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Framework calculations in 3-D

Framework calculations in 3-D

(OP)
Hi!
I'm currently doing a project where i'm constructing a framework for an engine mount connecting an airplane with an engine. The project involves both calculations by hand and with CAD(Creo), and i have no problem with the CAD part as i have done the simulations.
The part with doing calculations by hand have caused some problems where i'm doing the calculations in 3-D, and its causing some problems.
The top and bottom diagonals are not to be considered in the calculation by hand. Therefore you have 6 symmetrical beams.
So far what I have done in the calculations is that i've created a equation system with help of directional cosines which seems to get me the wrong answers. So i'm looking for some help in creating the equations system for this problem.

RE: Framework calculations in 3-D

Virtual work is a good method for such things.

RE: Framework calculations in 3-D

why are the top and bottom diagonals neglected in hand calcs ?

sure their primary job is lateral load, but they'll work under vertical load, what I guess you're hand calc'ing.
sure they complicate things, but that's what truss member do to you ... create loads in unintended directions.

direction cosines should work.

but the structure is redundant so that'll be your hand calc difficulty.

you could do something iterative ...
neglect the top and bttm diagonals (for vertical load; negect the side diagonals for lateral load)
each side reacts 1/2 the vertical load and one side of the couple from moment.
direction cosines should distribute the load between the three members,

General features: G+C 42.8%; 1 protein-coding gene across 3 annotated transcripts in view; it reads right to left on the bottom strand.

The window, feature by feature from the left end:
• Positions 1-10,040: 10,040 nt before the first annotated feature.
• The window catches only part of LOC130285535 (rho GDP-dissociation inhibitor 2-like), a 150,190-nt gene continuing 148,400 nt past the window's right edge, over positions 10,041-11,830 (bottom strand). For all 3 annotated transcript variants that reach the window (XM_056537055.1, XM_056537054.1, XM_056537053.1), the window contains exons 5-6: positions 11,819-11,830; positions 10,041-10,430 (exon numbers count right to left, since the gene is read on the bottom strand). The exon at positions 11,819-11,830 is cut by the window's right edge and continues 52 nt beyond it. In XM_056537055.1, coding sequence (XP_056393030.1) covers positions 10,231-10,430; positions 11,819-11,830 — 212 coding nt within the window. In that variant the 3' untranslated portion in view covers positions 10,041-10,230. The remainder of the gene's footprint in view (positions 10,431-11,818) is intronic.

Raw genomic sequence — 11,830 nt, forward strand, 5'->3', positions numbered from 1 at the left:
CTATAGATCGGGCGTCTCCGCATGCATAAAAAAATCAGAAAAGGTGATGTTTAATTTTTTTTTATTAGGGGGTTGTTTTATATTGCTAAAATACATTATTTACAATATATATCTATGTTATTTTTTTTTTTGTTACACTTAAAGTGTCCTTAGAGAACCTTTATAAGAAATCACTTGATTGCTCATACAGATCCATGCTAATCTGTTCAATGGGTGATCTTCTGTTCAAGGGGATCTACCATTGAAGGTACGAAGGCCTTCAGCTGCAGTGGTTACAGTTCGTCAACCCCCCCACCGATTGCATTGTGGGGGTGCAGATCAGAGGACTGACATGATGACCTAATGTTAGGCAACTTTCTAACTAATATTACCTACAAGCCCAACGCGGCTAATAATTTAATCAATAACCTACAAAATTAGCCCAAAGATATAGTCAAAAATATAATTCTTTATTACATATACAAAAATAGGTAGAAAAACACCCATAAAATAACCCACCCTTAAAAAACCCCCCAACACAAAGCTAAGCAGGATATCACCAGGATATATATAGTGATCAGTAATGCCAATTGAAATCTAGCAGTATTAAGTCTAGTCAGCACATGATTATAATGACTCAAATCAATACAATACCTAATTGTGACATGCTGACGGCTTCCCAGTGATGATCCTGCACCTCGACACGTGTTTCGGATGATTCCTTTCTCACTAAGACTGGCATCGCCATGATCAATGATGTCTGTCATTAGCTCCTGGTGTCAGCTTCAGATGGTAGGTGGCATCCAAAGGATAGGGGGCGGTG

direction cosines should complete the loads in the members.
now how have the ends moved, and what loads does this create in the diagonals?
rework to remove these "unwanted" loads ...

of course you'll FEA for the proper loads

another day in paradise, or is paradise one day closer ?

RE: Framework calculations in 3-D

2
Simplify first!
I would start with the assumption of pin-joints on all truss members. Analyze the mount as if it were a pure truss with no beam or bending elements at all.
Furthermore, you would be giving yourself a model that DOES permit consideration of the diagonal members (and wouldn't work without them, in fact).
Will the tensile/compressive loads on all of the members, you can then do a reality check on a second model, using beam members, if you want.
Good frame design depends on alignment of all member centerlines to common points - which not only prevents secondary moments in the joints, but also makes the truss correspond to the pin-joint model, too.

STF

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